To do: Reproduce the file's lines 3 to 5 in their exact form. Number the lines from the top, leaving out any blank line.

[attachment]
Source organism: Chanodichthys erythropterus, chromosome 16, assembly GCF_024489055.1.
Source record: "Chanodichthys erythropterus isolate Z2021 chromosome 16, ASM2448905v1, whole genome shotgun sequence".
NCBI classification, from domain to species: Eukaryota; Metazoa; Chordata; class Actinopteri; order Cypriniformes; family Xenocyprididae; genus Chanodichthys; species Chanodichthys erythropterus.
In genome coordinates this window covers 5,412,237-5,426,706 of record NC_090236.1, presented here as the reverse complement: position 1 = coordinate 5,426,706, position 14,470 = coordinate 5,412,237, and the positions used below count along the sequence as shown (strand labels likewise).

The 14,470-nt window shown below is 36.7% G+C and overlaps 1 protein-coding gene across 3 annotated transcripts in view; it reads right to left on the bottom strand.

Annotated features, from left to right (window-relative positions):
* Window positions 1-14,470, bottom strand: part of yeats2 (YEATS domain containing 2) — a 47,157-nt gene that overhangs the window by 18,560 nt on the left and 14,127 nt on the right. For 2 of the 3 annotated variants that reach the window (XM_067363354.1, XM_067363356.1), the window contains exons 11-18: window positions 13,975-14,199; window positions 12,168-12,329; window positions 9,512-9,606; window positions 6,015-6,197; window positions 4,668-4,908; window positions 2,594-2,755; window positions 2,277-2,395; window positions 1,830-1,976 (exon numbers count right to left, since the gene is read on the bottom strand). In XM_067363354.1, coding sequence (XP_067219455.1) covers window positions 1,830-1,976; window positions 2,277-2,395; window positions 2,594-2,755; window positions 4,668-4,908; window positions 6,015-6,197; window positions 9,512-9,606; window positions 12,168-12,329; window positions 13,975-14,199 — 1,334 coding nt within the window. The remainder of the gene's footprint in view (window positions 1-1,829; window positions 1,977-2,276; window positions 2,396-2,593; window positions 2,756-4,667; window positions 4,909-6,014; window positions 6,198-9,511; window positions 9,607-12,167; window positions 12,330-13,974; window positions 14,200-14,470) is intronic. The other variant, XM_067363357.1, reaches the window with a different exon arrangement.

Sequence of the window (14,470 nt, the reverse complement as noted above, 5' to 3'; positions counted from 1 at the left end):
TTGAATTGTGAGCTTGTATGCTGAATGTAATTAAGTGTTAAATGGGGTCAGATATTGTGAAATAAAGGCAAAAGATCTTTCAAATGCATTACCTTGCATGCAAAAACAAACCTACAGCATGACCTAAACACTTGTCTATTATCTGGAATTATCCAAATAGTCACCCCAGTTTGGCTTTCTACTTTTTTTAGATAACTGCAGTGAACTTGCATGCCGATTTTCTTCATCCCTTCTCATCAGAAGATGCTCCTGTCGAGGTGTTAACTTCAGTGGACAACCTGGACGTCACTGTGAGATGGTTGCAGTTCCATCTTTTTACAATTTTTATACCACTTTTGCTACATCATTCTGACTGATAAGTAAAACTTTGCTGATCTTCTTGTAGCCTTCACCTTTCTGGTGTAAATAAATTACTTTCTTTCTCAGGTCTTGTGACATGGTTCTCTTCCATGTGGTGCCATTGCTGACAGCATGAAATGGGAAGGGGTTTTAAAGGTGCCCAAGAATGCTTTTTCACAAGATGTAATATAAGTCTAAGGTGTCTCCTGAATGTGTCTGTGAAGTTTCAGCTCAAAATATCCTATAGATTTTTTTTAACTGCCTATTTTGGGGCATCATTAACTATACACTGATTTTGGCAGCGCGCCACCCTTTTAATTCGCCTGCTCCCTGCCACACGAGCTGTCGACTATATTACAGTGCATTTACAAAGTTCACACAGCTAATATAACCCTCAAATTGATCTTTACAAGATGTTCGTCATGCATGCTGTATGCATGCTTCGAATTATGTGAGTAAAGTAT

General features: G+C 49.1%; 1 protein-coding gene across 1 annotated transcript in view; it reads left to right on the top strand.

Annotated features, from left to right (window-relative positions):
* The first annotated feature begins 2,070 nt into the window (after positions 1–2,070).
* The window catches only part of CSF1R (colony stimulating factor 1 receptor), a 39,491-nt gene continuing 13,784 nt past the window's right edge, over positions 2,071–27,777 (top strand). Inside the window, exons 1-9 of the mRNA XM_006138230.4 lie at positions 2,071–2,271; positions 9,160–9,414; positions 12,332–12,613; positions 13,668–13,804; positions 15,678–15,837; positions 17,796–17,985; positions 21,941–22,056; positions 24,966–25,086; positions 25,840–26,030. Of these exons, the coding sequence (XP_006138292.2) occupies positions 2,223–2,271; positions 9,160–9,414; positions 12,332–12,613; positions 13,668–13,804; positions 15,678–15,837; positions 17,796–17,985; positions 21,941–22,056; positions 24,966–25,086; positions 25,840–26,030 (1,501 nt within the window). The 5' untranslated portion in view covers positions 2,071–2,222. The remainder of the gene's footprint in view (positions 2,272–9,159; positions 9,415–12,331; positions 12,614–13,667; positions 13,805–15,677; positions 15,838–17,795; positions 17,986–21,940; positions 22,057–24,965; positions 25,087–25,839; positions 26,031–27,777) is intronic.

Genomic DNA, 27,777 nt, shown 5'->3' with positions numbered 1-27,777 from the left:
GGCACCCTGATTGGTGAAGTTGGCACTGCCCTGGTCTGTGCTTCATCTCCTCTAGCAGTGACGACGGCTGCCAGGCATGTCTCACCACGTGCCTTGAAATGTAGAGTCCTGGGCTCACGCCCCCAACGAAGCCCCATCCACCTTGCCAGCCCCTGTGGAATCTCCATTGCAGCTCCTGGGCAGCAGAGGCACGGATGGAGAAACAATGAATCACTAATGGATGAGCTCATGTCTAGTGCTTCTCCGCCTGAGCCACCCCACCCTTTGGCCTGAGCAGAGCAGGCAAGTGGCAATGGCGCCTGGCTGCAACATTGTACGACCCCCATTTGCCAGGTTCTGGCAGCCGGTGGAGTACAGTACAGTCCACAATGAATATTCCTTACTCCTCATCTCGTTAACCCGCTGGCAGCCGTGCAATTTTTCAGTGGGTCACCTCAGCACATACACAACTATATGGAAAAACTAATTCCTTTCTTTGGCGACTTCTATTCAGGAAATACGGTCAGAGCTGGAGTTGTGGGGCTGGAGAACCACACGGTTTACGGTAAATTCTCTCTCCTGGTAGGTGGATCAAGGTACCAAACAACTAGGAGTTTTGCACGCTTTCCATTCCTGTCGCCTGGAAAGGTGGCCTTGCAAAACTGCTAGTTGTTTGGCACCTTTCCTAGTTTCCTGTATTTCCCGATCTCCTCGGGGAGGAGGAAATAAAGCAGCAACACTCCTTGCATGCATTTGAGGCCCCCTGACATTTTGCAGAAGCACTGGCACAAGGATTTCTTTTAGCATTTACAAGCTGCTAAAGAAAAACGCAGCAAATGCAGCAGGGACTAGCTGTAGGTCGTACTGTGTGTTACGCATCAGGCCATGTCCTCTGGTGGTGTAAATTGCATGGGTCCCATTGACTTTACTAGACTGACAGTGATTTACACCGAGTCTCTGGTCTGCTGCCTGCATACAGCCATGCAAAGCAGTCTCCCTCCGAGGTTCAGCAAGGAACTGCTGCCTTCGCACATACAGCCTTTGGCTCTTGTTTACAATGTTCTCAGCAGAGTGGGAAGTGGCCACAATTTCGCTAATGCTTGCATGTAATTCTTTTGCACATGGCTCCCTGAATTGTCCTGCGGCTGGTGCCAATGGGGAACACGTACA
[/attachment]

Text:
NCBI classification, from domain to species: Eukaryota; Metazoa; Chordata; class Actinopteri; order Cypriniformes; family Xenocyprididae; genus Chanodichthys; species Chanodichthys erythropterus.
In genome coordinates this window covers 5,412,237-5,426,706 of record NC_090236.1, presented here as the reverse complement: position 1 = coordinate 5,426,706, position 14,470 = coordinate 5,412,237, and the positions used below count along the sequence as shown (strand labels likewise).

The 14,470-nt window shown below is 36.7% G+C and overlaps 1 protein-coding gene across 3 annotated transcripts in view; it reads right to left on the bottom strand.